Labour MPs could face a lower threshold for deselection after the party’s ruling body backed rule changes to make it easier for constituency parties to challenge incumbents.
At present MPs face a trigger ballot — which could force them to step down — if a majority of members from both local branches and unions back it. Under the reforms endorsed last night by Labour’s national executive committee (NEC), which will be put to a vote at the party’s conference in Liverpool, the support of only a third of local members and unions will be needed.
While falling short of the mandatory reselection called for by some supporters, the shift makes it easier for local constituencies to sack MPs.
Labour conference: deselecting MPs to be made easier
Labour’s annual conference has voted to make it easier for local party members to deselect sitting MPs.
Until now, Labour MPs only faced a reselection contest if 50% of a constituency’s local branches and affiliated unions voted for it in a so-called “trigger ballot”.
Delegates in Liverpool voted for that threshold to be reduced to 33%.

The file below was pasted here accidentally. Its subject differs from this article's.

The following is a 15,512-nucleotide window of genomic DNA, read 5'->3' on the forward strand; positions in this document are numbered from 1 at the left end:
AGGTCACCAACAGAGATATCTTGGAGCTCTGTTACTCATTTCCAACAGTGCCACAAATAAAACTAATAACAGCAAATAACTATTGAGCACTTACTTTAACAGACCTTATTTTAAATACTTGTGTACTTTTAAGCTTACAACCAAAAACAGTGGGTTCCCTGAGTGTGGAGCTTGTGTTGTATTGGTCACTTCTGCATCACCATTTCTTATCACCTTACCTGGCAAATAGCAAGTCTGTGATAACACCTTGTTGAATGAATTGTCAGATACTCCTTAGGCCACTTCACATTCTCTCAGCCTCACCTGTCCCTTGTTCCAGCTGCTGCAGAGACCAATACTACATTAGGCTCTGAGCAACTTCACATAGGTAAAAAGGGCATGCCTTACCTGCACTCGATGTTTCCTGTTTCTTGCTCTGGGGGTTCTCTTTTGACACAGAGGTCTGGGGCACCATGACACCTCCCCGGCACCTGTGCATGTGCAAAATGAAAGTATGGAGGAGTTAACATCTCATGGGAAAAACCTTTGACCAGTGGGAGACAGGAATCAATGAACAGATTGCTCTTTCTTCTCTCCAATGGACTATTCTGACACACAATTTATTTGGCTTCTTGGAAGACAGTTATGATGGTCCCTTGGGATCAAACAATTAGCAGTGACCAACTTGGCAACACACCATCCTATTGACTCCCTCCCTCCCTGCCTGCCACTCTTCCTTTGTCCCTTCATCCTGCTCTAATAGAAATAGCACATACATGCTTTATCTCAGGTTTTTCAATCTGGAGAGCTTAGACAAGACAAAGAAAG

The deselection campaign is seen by some Labour MPs as an attempt to “purge” critics of Jeremy Corbyn.
Labour members in open revolt at union-backed party rule changes
Anger on conference floor about watered-down proposals for reforming MP selections and leadership contests
Labour members were in open revolt against trade union-backed reforms to the party on Sunday, with many expressing anger on the conference floor about watered-down proposals for reforming MP selections and leadership contests.
The controversial rule changes, proposed by Labour’s ruling national executive committee (NEC), would make it considerably easier for local members to deselect their sitting MP by reforming the so-called trigger ballot system.
However, they do not go as far as mandatory reselection, which many members had wanted.
Trade unions also backed reforms to Labour leadership contests that were opposed by many rank-and-file members who argued they gave members even less of a say than the existing system.
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